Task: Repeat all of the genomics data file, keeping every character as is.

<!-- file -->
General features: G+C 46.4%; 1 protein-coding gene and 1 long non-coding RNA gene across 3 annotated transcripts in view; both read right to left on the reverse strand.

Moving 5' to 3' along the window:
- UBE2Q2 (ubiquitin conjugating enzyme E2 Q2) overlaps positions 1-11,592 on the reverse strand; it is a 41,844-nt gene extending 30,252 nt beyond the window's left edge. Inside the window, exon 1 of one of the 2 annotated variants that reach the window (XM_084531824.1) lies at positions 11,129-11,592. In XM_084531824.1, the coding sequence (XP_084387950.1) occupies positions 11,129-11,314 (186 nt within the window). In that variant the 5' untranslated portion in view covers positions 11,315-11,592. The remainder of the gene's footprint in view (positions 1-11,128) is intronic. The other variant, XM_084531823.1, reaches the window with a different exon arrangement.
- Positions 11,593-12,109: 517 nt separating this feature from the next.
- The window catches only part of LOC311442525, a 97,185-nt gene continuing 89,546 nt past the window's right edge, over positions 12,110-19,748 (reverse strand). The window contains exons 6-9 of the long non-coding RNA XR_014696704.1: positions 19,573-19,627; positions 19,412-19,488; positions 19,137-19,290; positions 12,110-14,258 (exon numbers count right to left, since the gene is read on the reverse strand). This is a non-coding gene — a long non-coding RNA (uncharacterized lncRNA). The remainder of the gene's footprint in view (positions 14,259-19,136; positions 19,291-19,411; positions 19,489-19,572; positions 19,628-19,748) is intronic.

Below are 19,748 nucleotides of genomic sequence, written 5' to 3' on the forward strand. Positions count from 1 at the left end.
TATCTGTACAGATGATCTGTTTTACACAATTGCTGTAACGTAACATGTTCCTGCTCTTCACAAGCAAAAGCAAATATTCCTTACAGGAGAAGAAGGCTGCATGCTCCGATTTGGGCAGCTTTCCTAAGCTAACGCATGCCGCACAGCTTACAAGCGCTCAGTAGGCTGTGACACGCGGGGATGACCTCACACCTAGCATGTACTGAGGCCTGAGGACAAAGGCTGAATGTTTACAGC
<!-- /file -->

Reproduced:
General features: G+C 46.4%; 1 protein-coding gene and 1 long non-coding RNA gene across 3 annotated transcripts in view; both read right to left on the reverse strand.

Moving 5' to 3' along the window:
- UBE2Q2 (ubiquitin conjugating enzyme E2 Q2) overlaps positions 1-11,592 on the reverse strand; it is a 41,844-nt gene extending 30,252 nt beyond the window's left edge. Inside the window, exon 1 of one of the 2 annotated variants that reach the window (XM_084531824.1) lies at positions 11,129-11,592. In XM_084531824.1, the coding sequence (XP_084387950.1) occupies positions 11,129-11,314 (186 nt within the window). In that variant the 5' untranslated portion in view covers positions 11,315-11,592. The remainder of the gene's footprint in view (positions 1-11,128) is intronic. The other variant, XM_084531823.1, reaches the window with a different exon arrangement.
- Positions 11,593-12,109: 517 nt separating this feature from the next.
- The window catches only part of LOC311442525, a 97,185-nt gene continuing 89,546 nt past the window's right edge, over positions 12,110-19,748 (reverse strand). The window contains exons 6-9 of the long non-coding RNA XR_014696704.1: positions 19,573-19,627; positions 19,412-19,488; positions 19,137-19,290; positions 12,110-14,258 (exon numbers count right to left, since the gene is read on the reverse strand). This is a non-coding gene — a long non-coding RNA (uncharacterized lncRNA). The remainder of the gene's footprint in view (positions 14,259-19,136; positions 19,291-19,411; positions 19,489-19,572; positions 19,628-19,748) is intronic.

Below are 19,748 nucleotides of genomic sequence, written 5' to 3' on the forward strand. Positions count from 1 at the left end.
TATCTGTACAGATGATCTGTTTTACACAATTGCTGTAACGTAACATGTTCCTGCTCTTCACAAGCAAAAGCAAATATTCCTTACAGGAGAAGAAGGCTGCATGCTCCGATTTGGGCAGCTTTCCTAAGCTAACGCATGCCGCACAGCTTACAAGCGCTCAGTAGGCTGTGACACGCGGGGATGACCTCACACCTAGCATGTACTGAGGCCTGAGGACAAAGGCTGAATGTTTACAGC